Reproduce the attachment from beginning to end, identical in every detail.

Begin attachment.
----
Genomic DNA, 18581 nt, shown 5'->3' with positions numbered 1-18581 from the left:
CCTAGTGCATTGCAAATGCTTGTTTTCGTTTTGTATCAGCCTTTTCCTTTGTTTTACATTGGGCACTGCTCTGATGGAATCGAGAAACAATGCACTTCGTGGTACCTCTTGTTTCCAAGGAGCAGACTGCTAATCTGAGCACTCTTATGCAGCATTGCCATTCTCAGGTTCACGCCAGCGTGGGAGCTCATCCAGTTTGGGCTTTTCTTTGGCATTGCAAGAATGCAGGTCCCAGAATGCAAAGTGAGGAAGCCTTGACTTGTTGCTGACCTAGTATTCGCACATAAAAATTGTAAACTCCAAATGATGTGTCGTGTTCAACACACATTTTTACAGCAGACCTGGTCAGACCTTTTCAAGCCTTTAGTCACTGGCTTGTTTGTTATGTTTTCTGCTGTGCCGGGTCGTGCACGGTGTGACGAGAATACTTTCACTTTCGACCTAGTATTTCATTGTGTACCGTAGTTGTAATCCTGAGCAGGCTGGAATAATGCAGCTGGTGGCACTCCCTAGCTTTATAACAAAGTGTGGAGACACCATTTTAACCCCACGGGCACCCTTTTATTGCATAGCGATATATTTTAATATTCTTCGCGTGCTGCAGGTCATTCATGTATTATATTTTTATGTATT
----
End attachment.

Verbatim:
Genomic DNA, 18581 nt, shown 5'->3' with positions numbered 1-18581 from the left:
CCTAGTGCATTGCAAATGCTTGTTTTCGTTTTGTATCAGCCTTTTCCTTTGTTTTACATTGGGCACTGCTCTGATGGAATCGAGAAACAATGCACTTCGTGGTACCTCTTGTTTCCAAGGAGCAGACTGCTAATCTGAGCACTCTTATGCAGCATTGCCATTCTCAGGTTCACGCCAGCGTGGGAGCTCATCCAGTTTGGGCTTTTCTTTGGCATTGCAAGAATGCAGGTCCCAGAATGCAAAGTGAGGAAGCCTTGACTTGTTGCTGACCTAGTATTCGCACATAAAAATTGTAAACTCCAAATGATGTGTCGTGTTCAACACACATTTTTACAGCAGACCTGGTCAGACCTTTTCAAGCCTTTAGTCACTGGCTTGTTTGTTATGTTTTCTGCTGTGCCGGGTCGTGCACGGTGTGACGAGAATACTTTCACTTTCGACCTAGTATTTCATTGTGTACCGTAGTTGTAATCCTGAGCAGGCTGGAATAATGCAGCTGGTGGCACTCCCTAGCTTTATAACAAAGTGTGGAGACACCATTTTAACCCCACGGGCACCCTTTTATTGCATAGCGATATATTTTAATATTCTTCGCGTGCTGCAGGTCATTCATGTATTATATTTTTATGTATT